Interestingly enough, Peters couldn’t defend his win from a few months earlier and actually slipped behind Ty Dillon in the overall points standings that night. Iowa Speedway giveth, Iowa Speedway taketh away.
Now take a quick breath. That was just two races on the track’s schedule in the past year. Before getting into the NASCAR Nationwide Series races, which are widely considered the track’s biggest draws each season, let’s also take a look at all that was accomplished during the weekend for the Iowa Corn Indy 250.
Although Iowa Speedway doesn’t exactly fit the perfect mold for open-wheel racing, the IndyCar Series seems to love it in Newton. Nearly all of the IndyCar Series drivers, and drivers of almost every series, describe the track as short track racing with a superspeedway feel. And with downforce adjustments placed on IndyCar drivers for this year’s race, it made things just a bit more challenging for everyone.
But enough technical talk for now. Looking simply at the weekend’s events, IndyCar invested some serious thought into Iowa Speedway this year. The track was the site of the series’ first-ever heat race qualifying, which was deemed a success by the track, series and drivers for its originality and larger-than-normal attendance for a qualifying session.
Race day turned out to be a stormy one that shifted the schedule a bit, but the title card didn’t disappoint for the fans that stuck around. Not only did pole-sitter Dario Franchitti get knocked out of the race before the first lap was even completed, but Ryan Hunter-Reay held off local favorite and 2011 champ Marco Andretti to earn his second of three consecutive victories that helped him clinch his first IndyCar Series championship with a spectacular come-from-behind effort.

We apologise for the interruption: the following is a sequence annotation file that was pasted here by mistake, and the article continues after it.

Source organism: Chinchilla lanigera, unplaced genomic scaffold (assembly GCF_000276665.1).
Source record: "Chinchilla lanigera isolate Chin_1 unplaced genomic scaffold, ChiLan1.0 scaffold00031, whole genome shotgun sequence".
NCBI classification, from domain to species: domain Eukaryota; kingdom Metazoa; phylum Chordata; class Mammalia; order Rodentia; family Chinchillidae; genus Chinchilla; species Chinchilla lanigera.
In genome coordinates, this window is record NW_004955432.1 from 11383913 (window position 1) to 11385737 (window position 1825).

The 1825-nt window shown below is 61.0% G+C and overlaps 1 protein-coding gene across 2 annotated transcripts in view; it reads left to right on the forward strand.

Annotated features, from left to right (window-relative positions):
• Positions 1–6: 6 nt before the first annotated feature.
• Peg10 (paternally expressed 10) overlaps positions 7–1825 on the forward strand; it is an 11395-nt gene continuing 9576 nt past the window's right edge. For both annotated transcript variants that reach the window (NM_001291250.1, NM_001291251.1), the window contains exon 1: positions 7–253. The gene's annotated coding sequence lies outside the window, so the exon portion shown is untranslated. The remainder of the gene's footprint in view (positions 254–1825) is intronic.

Even with the overall success of those three races, it’s a widely accepted fact that the Nationwide Series still creates the most excitement at the track. It brings some of the sport’s most recognizable stars and biggest up-and-comers each race, and neither one disappointed this season.
The second of the two races, August’s U.S. Cellular 250, almost seemed surreal considering Ricky Stenhouse Jr. didn’t win for the first time in four attempts at the track. That honor went to Elliott Sadler, but speedway fans also got to see Des Moines native Michael Annett take fourth and 19-year-old Grimes native Brett Moffitt finish ninth in an impressive series debut.
Going back even further, the 2011 edition of the U.S. Cellular 250 was still a regular topic of conversation among the drivers. Stenhouse earned his second-straight victory in an almost unthinkable finish that featured Stenhouse being rear-ended over the finish line by teammate Carl Edwards after Stenhouse blew his engine. Stenhouse cemented his legacy as a local favorite with that race, and that finish will likely still be talked about even when he makes his jump to the Sprint Cup next season.
However, it was Iowa Speedway’s first Nationwide race that took the track’s most recent award. The Pioneer Hi-Bred 250, which took place on May 20, allowed Stenhouse to complete the Iowa Speedway hat trick. It was his third win in as many tries at the track and his third win in the series for that season. However, Stenhouse hit something of a rough patch after that before recovering to win his second-straight Nationwide Series crown.
Nearly another case of Iowa Speedway giveth, Iowa Speedway taketh away.
I can write all about how the competition alone at Iowa Speedway has earned a Sprint Cup race for the track, but after a season’s worth of asking questions about it, I realize getting racing’s premier event to Newton isn’t as cut-and-dry as how entertaining races are. Even if a track produces good race after good race and is lauded by the drivers and series alike, there is a still a whole lot of red tape to cut through in order to land a Sprint Cup event.
So, fans of Iowa Speedway, the only thing you can do is wait. However, at least you’ll probably have something decent to watch while you do.